For the year ending January 31, 2012 the average estimate is for a profit of 31 cents per share jumping 32% in the following year. If there is a recession all bets are off. Precariously close to profit and loss, Krispy Kreme could find itself losing money if the economy sputters. With shares trading for 24 times earnings this small-cap stock is an easy sell in advance of its earnings report to be released after the market closes on Thursday.
The low cost barber shop,
should do well during a recession. Its business model is set-up to do well against high cost salons especially when times are tough. Unfortunately over the last year the company has stumbled on an operating basis and shareholders are upset. Since last November shares of Regis have fallen from $21 per share to its current price below $14 per share.
The selling has nothing to do with the recent correction. Instead it is all about profits missing expectations. In three of the last four quarters Regis has missed the average Wall Street estimate. Is another miss in store when the company reports results for the quarter ending June 30, 2011 before the market opens on Thursday?
Institutional investor, Starboard Value and Opportunity Master Fund sent a letter to the company demanding changes along with its intent to nominate board members. In the company's response Regis acknowledged having private discussion with Starboard regarding how to enhance shareholder value.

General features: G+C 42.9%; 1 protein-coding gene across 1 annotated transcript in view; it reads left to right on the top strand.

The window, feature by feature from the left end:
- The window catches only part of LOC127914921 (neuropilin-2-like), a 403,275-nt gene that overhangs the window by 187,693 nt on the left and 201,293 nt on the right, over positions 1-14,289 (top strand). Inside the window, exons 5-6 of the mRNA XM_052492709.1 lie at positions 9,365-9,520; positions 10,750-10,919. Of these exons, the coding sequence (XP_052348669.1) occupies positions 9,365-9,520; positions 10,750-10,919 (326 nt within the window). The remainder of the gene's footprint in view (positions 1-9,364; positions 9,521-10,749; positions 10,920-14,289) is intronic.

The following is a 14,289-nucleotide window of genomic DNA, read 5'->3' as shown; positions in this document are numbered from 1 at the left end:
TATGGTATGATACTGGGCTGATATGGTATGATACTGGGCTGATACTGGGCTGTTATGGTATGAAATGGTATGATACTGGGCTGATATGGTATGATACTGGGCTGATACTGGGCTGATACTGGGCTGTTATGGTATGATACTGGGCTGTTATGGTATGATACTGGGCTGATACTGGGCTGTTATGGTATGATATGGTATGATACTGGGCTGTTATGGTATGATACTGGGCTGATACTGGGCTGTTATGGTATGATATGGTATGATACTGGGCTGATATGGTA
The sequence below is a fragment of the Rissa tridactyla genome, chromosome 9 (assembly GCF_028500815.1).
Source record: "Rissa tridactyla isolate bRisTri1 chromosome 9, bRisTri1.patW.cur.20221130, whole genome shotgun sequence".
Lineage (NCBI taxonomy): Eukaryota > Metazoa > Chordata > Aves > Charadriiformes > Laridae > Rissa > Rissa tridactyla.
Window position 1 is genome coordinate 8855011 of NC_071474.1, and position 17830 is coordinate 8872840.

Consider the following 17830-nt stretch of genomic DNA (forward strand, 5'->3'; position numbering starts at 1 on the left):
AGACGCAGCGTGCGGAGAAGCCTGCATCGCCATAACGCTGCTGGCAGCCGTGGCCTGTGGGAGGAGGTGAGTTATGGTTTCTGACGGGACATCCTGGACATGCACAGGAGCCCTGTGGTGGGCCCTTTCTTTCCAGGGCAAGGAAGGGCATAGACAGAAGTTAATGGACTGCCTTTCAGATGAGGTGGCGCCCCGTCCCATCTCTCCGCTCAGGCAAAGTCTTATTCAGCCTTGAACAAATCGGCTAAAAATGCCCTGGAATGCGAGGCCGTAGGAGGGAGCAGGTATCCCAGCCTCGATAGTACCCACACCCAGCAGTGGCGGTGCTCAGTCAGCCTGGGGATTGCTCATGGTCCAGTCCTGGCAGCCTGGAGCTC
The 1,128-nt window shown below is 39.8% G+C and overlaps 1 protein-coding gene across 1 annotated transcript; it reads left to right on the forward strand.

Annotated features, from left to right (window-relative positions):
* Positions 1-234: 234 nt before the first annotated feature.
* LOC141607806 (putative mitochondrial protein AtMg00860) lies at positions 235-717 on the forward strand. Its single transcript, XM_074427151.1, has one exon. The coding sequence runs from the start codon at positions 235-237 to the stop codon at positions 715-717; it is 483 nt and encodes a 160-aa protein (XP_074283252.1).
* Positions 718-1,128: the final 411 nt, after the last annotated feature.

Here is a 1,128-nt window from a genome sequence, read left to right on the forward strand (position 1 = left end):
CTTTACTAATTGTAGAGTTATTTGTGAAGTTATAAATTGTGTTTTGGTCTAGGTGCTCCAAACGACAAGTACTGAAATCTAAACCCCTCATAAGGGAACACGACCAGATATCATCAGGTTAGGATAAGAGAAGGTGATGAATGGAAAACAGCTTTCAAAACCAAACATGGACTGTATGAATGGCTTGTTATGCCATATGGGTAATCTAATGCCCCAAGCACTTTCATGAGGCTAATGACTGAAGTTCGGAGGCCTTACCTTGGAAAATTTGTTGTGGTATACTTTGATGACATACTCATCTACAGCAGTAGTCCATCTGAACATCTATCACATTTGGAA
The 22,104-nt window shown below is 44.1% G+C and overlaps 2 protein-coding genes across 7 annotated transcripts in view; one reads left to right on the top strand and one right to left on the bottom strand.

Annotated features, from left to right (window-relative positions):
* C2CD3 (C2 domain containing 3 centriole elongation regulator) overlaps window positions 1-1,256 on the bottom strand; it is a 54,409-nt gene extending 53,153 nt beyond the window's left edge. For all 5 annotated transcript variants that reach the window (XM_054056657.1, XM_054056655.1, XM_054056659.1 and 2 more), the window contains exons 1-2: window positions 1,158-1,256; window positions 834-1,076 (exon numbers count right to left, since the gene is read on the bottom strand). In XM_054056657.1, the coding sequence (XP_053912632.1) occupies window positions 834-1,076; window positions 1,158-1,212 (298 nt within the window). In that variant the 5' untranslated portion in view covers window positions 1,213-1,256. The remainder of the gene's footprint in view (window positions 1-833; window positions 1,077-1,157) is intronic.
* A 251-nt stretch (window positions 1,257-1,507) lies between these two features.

The timing is suspect. Does Starboard know something other investors are not aware of? Why jump the gun demanding change a week before operating results are released? My assumption would be that Starboard is aware of operating performance failing in the current period. If the company beats, no need to send the letter, correct?
I would sell this stock immediately. This one could go down 30% or more on the news. Starboard's action is highly suspect and might have been an attempt to defuse the issue before it happens. The market is likely to be unkind here if the company misses expectations.
-- Written by Jamie Dlugosch in Minneapolis.
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At the time of publication, author had no positions in stocks mentioned.
Jamie Dlugosch is a founder and contributor to
MainStreet Accredited Investor
. Formerly, he was president and CEO of Al Frank Asset Management. He has contributed editorially to
The Rational Investor
The Prudent Speculator
Penny Stock Winners